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Comparing the House and Senate subsidies

Some plucky staffers in Rep. Jim Cooper's office (D-Tenn.) have been spending a few long nights huddled before Microsoft Excel, but the result is an uncommonly clear look at the way the House and Senate finance bills help the working class.

To understand the graphs, remember that they're measuring two things. The bottom half tracks premiums. The top half tracks maximum out-of-pocket costs. You'll notice that the House has a steady out-of-pocket maximum, while the Senate's changes alongside income. You'll also notice that the House is moderating costs primarily through subsidies, while the Senate is relying on regulations that limit the out-of-pocket maximum in insurance plans. The House's approach costs taxpayers more, but the Senate's approach probably costs individuals more, as insurers will pass those costs along.

One last note: These charts go further than most in looking at both premiums and out-of-pocket costs, but they don't account for the differing levels of generosity in the two benefit packages. As I understand it, the numbers for the House are based on the expected average of the three lowest-cost plans, while the numbers for the Senate are based on the "silver" plan.

housesubsidies.png

financesubsidies.png

Update: I'm informed that credit should go to James Leuschen, Cooper's legislative director. Nice work, James!

By Ezra Klein  |  October 27, 2009; 4:59 PM ET
Categories:  Charts and Graphs , Health Reform  
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Comments

It would be nice is both graphs started at 100% of FPL and used the same benefit plan(s) for comparison so we could really see apples to apples. Tell the plucky staffers to get on that :-)

Posted by: scott1959 | October 27, 2009 5:40 PM | Report abuse

With Blue Dogs like Jim Cooper who needs Republicans? What these charts do their best to obscure is that the House Bill's subsidies are 2.5x more generous at 133%FPL and 20% more generous at 300%FPL. Plus the Finance bill resets subsidies to a percentage of premium after the first year, so the whole thing goes out the window.

Th reality is none of these proposals is properly indexed to medical inflation, most people will qualify for an affordabilit exemption, and medical bankruptcy isn't going away anytime soon.

Posted by: bmull | October 27, 2009 5:47 PM | Report abuse

Since the Senate has a lower cap on max out of pocket for lower income families, won't the premiums cost more? The charts makes it look like the reduction in max out of pocket is achieved at no cost to either the individual or the government. Hard to see how that works.

Posted by: kjacobs9 | October 27, 2009 5:49 PM | Report abuse

Where does this generous benefactor "government" get the money to pay for things?

Posted by: kingstu01 | October 27, 2009 5:54 PM | Report abuse

kingstu01--the funding sources have been debated thoroughly...changes to Medicare Advantage funding, Medicare savings (MedPac, etc), cadillac plan tax, insurance industry excise taxes.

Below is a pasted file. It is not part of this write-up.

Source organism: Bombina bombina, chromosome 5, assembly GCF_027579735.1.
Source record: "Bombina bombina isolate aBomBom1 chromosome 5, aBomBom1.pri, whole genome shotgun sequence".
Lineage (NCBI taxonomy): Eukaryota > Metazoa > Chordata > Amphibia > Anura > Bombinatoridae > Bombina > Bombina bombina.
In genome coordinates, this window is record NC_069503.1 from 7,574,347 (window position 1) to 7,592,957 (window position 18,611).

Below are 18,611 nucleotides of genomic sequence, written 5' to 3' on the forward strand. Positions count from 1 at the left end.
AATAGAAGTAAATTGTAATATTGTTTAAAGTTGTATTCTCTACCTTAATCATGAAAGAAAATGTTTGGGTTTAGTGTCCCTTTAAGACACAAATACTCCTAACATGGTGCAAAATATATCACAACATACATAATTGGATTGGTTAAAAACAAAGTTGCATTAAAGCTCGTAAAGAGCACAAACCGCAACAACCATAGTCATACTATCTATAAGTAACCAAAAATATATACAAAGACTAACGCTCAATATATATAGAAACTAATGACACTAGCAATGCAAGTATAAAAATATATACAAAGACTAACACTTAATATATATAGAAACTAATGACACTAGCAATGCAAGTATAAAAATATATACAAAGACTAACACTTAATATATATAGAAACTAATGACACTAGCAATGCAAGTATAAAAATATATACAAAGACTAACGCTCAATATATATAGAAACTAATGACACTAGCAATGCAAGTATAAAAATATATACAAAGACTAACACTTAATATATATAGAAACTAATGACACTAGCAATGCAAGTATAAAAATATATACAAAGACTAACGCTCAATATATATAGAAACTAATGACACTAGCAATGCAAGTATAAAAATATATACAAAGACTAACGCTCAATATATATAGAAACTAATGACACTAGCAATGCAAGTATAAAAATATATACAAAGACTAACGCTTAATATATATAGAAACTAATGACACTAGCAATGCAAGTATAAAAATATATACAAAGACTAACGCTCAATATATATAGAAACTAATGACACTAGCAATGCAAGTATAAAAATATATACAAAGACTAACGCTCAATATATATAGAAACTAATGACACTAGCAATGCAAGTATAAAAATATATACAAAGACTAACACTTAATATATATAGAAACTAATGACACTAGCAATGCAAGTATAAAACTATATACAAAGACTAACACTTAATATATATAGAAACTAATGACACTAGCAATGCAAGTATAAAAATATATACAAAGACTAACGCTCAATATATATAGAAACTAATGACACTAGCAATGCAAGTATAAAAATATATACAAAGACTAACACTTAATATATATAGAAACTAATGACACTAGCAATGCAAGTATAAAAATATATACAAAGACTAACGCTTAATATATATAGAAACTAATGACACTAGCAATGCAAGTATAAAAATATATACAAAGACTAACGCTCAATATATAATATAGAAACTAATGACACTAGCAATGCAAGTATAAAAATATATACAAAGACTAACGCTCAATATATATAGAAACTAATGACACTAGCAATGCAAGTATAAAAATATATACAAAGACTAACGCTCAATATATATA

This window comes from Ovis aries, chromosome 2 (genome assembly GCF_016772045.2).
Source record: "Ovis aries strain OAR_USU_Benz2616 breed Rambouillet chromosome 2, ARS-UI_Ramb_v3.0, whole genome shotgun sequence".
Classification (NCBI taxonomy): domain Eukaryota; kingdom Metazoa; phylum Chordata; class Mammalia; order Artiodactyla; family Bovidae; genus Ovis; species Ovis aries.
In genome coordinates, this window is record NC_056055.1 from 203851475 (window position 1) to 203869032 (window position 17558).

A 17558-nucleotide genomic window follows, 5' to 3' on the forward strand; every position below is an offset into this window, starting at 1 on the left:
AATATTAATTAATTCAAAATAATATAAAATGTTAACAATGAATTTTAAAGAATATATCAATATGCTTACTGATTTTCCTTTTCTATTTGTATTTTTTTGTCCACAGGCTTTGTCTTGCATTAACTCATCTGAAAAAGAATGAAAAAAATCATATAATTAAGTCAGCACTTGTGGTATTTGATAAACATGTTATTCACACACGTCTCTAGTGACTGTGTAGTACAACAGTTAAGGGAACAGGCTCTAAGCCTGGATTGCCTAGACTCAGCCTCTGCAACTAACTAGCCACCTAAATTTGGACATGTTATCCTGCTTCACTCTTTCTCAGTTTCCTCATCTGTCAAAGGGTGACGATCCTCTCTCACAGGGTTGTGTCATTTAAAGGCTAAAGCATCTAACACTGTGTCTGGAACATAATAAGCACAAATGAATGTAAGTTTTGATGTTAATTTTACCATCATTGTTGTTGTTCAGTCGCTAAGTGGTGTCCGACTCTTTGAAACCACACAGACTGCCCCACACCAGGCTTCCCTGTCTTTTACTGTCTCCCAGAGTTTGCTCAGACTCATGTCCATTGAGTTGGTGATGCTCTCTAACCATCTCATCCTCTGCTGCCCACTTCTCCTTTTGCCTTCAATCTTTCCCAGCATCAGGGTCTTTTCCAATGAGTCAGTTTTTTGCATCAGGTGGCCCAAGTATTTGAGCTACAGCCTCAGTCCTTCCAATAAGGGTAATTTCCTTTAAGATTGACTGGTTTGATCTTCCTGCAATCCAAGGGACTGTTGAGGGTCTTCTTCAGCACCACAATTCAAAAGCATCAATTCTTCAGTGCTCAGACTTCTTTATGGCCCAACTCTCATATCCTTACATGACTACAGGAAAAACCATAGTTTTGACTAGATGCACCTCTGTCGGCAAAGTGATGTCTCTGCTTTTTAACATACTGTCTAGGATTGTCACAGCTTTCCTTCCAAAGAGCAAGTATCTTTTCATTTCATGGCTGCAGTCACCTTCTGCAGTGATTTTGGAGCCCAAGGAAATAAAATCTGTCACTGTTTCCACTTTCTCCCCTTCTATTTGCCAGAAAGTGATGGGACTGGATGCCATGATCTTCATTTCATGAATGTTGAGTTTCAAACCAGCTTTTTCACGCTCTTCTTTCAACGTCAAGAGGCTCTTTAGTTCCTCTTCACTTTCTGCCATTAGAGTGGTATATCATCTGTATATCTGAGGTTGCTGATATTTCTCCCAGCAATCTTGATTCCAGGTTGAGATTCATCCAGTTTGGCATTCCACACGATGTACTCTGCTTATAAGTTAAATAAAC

Posted by: scott1959 | October 27, 2009 8:46 PM | Report abuse

What is the "federal poverty level" currently? I think that information would greatly help understanding what people will be paying.

Posted by: spotatl | October 28, 2009 9:07 AM | Report abuse

To answer my own question. The FPL for an individual this year is $10,830, The FPL for a family of 4 would be $22,050.

http://aspe.hhs.gov/poverty/09poverty.shtml

Posted by: spotatl | October 28, 2009 9:09 AM | Report abuse

Since the Senate has a lower cap on max out of pocket for lower income families, won't the premiums cost more? The charts makes it look like the reduction in max out of pocket is achieved at no cost to either the individual or the government. Hard to see how that works.

Posted by: kjacobs9 | October 27, 2009 5:49 PM | Report abuse


i love the assumption that the maximum out of pocket in these plans is a TRUE maximum out of pocket. It's not. When that hard reality hits home and the only end to medical bankruptcy is ended due to an end to pre-ex then Democrats will be blasted by their base for promising something to them that they won't ever get.

Posted by: visionbrkr | October 28, 2009 9:35 AM | Report abuse

Is there a similar chart showing the implicit marginal tax of scaling back subsidies? It looks fairly high. The $15,000 in subsidies at 100% of the FPL in the senate bill looks like it falls to $7,000 or so at 200% of the FPL. If we're talking about income going from $22,000 to $44,000, then that's about a 35% marginal tax rate, on top of all other taxes and benefit phase outs.

I really wish the health bill would have looked something more like this:

http://www.brookings.edu/papers/2007/~/media/Files/rc/papers/2007/07useconomics_emanuel/200707emanuel_fuchs.pdf

Posted by: justin84 | October 28, 2009 9:37 AM | Report abuse

Both charts show the total premium cost at 400% of poverty at or above $20,000 a year.

Are these "Cadillac Plans"?

Posted by: cautious | October 29, 2009 3:10 AM | Report abuse

The comments to this entry are closed.

 
 
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